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I know that C/C++ programs are highly susceptible to overflow errors that lead to program compromise. But I was wondering, are there any other vulnerabilites that can exist other than overflow errors? I am aware of dangling pointer references, off by one and integer errors, but is there any way other than leveraging overflow errors to exploit programs? If yes, then please suggest some readings and references. Thanks

closed as too broad by Arminius, Steve, AJ Henderson, WhiteWinterWolf, Serge Ballesta Jul 18 '17 at 14:31

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  • Implementing encryption incorrectly, hard coding in passwords, forgetting to sanitize your inputs, leaving development code such as back doors in... I think this is a question asking for a list – daniel Jul 18 '17 at 11:46
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    sounds ominously like a school assignment... have you googled this? – LvB Jul 18 '17 at 12:05
  • Did. With little help. @LvB. And no, this wasn't a school assignment. I was randomly trying some exploits and got the thought. – user148898 Jul 18 '17 at 12:07
  • A useful resource/link: github.com/chifflier/mind-your-languages/blob/master/C.md – Ed Daniel Jul 18 '17 at 15:15
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Since C (and C++ which can be technically be considered an addition to C) is close to Assembly, Much of the details of the processor have to be modeled and controlled from within its constructions. The easiest example that shows this is the array index overflow bug. This bug entails the improper use of an array index in such a way you retrieve a piece of memory that was not allocated to said array.

int[2] arrayX;
printf(arrayX[3]);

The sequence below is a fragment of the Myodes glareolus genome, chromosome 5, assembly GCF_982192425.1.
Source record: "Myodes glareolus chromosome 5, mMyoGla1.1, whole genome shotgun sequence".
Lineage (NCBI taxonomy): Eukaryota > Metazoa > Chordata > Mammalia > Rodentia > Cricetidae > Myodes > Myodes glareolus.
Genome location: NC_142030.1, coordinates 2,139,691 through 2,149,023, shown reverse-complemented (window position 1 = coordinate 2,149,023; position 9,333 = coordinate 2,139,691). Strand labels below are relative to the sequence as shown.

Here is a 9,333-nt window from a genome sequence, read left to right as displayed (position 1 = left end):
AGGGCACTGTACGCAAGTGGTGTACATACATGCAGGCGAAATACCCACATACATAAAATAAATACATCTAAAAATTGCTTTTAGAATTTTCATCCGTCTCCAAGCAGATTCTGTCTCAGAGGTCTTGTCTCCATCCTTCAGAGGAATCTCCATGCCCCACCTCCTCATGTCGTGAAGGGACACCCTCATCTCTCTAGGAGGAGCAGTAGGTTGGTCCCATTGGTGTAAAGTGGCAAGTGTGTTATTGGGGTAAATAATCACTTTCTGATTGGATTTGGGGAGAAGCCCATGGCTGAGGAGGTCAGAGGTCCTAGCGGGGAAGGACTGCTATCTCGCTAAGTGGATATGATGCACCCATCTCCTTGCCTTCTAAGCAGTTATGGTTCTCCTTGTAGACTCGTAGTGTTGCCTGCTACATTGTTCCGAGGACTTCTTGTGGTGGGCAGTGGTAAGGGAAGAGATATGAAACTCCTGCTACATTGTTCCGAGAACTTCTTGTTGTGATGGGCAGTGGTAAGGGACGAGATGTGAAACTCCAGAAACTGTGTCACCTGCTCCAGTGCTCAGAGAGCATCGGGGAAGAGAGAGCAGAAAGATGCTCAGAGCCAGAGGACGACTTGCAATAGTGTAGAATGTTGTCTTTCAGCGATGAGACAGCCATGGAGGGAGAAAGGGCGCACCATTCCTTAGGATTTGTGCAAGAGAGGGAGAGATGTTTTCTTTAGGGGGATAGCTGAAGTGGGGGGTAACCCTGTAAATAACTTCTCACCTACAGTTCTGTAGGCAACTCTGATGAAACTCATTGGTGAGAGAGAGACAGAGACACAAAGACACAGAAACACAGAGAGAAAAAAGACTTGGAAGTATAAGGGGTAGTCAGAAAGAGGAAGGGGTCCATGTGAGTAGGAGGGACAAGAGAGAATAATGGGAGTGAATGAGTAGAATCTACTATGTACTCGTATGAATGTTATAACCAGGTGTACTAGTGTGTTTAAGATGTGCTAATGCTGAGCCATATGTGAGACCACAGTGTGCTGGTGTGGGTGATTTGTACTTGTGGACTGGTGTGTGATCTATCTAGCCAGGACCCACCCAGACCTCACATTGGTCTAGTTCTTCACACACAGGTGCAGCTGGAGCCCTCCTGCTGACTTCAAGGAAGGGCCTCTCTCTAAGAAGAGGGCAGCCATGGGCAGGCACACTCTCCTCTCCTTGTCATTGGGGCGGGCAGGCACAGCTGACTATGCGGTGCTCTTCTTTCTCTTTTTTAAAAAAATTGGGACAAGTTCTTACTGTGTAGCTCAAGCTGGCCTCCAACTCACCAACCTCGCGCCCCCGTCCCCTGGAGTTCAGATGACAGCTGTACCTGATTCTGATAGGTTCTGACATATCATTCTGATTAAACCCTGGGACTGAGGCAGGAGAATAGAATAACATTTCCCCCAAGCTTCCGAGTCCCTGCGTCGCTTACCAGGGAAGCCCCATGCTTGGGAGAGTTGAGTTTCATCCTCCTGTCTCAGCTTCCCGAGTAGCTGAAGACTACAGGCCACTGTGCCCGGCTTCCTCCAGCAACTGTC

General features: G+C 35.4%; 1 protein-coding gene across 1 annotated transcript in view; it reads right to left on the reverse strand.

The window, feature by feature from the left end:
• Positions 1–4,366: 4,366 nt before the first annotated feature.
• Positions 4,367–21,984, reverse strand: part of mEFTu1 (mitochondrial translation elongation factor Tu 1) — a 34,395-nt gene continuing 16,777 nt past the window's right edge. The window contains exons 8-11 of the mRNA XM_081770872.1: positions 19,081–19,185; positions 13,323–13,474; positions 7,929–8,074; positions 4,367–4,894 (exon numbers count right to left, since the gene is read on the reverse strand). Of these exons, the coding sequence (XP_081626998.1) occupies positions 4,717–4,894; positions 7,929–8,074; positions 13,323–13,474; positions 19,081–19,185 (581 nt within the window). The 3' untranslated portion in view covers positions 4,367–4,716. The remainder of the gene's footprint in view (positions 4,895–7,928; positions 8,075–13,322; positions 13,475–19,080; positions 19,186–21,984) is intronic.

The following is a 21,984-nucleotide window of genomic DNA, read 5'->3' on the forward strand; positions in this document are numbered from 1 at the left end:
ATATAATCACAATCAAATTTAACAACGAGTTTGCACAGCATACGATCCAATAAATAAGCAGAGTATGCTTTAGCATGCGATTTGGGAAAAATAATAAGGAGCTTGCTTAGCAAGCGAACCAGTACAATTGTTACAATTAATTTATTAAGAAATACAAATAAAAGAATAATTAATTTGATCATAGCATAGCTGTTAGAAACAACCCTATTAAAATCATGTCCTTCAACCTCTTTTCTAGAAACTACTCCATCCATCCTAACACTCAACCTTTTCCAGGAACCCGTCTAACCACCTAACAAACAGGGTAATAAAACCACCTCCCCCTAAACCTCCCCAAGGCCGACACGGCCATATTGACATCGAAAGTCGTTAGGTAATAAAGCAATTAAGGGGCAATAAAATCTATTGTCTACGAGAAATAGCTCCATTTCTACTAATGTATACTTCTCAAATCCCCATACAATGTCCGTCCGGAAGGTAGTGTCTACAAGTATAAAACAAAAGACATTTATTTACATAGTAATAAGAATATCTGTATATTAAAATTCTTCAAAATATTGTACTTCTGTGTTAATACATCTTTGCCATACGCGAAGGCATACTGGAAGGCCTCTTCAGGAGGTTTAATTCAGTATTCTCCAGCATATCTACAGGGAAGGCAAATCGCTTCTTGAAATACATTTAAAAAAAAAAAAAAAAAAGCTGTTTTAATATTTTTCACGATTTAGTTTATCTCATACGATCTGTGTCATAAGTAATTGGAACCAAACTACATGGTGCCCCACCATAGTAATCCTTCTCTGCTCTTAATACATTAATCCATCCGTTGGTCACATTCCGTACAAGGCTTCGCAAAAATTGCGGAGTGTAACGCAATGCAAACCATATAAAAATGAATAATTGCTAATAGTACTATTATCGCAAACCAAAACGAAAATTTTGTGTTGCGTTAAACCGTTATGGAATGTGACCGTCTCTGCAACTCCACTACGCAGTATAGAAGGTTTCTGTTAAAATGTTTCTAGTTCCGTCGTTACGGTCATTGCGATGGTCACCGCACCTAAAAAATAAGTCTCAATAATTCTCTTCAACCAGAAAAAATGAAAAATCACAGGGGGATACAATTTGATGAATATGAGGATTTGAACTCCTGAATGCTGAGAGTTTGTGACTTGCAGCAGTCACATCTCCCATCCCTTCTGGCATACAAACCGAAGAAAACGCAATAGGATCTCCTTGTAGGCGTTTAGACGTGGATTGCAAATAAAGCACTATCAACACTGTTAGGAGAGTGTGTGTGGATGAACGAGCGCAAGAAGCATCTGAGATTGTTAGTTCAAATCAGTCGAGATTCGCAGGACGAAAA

A proper compiler will complain in the code block above about index out of scope since a static analysis of the code already shows it. You can also use dynamically created arrays that are of unknown since at compile time and there no warning will be given.

Now, when you enter a function you effectively assign a code return address into the stack. as well as locations for the return "object" in same said stack. This stack is called the call stack and should not be manipulated by the program under normal operations.

With both of these mechanics we can 'trick' a program into running our own code. we do this by adding processor instructions on a known memory location, and manipulate the call stack to change the return pointer to my injected code block. (this is called code injection).

This behavior can be triggered by an overflow error or some other mechanic to adjust the call stack, this is dependent on the OS in operation and the Hardware in use, and is the main way exploits work.

There are however exploits that exploit lower level calls than C offers (basically injecting machine code / assembly into the program code).

In C++ there are additional methods of adding code to an application, through utilization (or abusing) of the Class loading mechanics.

If you want to learn about these concepts I would suggest learning about metasploit. Reading up on how C works in detail (the c bible is a good start) and try and read the GCC compiler documents.

  • printf(arrayX[2]); would kill the app aswell :D – Jacob Jul 18 '17 at 12:59
  • yes, but is less clear as an eample ;) – LvB Jul 18 '17 at 13:39

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